Published: 8 October 2013
Report: British Cycling
On this week’s Blue Peter, presenter Barney Harwood tries his hand at riding the velodrome for the first time. He also trains with some young riders from the Go-Ride programme, at Red Rose Olympic Go-Ride Club in Preston, and tackles some serious uphill action on the scenic, but strenuous, roads of the Peak District.
Above: Barney Harwood (left) is put through his paces with riders from Red Rose Olympic Go-Ride club.
It’s all part of a wider project, where the team at British Cycling trained up the presenter for one of the biggest challenges of his life… joining a leg of the tour of Britain. On Monday 16 September, Barney set off from Carlisle, with the aim of making it across the finish line in Kendal before the elite riders. The elite riders, led by Sir Bradley Wiggins, followed the stage two 120 mile route, while Barney rode a direct route of 55 miles.
This week’s programme features the second of a four-part series on Blue Peter, which shows Barney’s story from training to challenge. In addition to support from British Cycling coach, Charlie Evans, Barney was also paired up with six young riders from British Cycling’s youth development programme, Go-Ride. The cyclists, aged between 14 and 20, trained alongside Barney and rode with him on the day of the challenge as Team Blue Peter.
In the frame: Red Rose Olympic's Jack Humphreys and Becky Preece
The six young riders are all from the Go-Ride club in Barney’s local area, Red Rose Olympic, and in this week’s show, we see Barney training with the team at Preston Sports Arena.
British Cycling Go-Ride coach for the North West, Dylan Clayton, said: “As Go-Ride coaches, we introduce young riders to the sport of cycling. Barney has been through that exact pathway himself.
“We go into schools and deliver Go-Ride cycling sessions to young people who don’t ride bikes. We teach them how to ride the bike and six weeks later they take part in a Go-Ride Race. Barney has gone through exactly the same pathway – the challenge is his competition at the end of it.”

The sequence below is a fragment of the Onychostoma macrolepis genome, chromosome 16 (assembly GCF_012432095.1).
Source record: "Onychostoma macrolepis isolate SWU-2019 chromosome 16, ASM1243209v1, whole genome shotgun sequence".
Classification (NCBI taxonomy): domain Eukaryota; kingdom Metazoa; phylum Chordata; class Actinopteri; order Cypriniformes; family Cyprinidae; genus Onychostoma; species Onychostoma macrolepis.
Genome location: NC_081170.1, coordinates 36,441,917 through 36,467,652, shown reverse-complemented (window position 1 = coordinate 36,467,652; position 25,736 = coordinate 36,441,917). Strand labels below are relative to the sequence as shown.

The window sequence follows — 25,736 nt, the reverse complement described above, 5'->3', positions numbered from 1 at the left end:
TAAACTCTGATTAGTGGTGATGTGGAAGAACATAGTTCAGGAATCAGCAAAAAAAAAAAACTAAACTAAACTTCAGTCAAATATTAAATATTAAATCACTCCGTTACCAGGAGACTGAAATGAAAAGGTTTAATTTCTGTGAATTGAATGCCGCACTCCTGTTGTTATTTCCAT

Prior to the challenge, Barney hadn’t touched a bike in years, so it was a tall order to make him a cyclist in just 12 short weeks. The six young riders, which included Jack Humphreys and Becky Preece as team captains, supported Barney every step of the way, before they all came together as Team Blue Peter on the day of the challenge.
Barney said: “I’m now a lot fitter than I was 12 weeks ago and it’s largely down to riders like Jack and Becky, who really have helped me and got me excited about the sport.
“It makes such a massive difference when you’re riding with somebody else, especially the Go-Ride team, who know exactly what they’re doing. They’re incredibly talented, very good at what they do.”
“I think every single kid in the UK should have a go at this. It’s a sport where everybody gets involved and you feel part of a team, which is a great thing to feel. When you’ve got support from friends and a club that you belong to, it gives you a real purpose and drive and ambition to do something well.”
The next three parts of the Blue Peter Big Bike challenge will air on CBBC on 10 October, 17 October and 24 October. Tune in at 5.30pm to find out if Team Blue Peter made it to the finish line in Kendal.
British Cycling’s Go-Ride programme is a network of cycling clubs, which provide a fun and safe way to introduce young riders to the world of cycle sport. For more information, please visit www.britishcycling.org.uk/go-ride.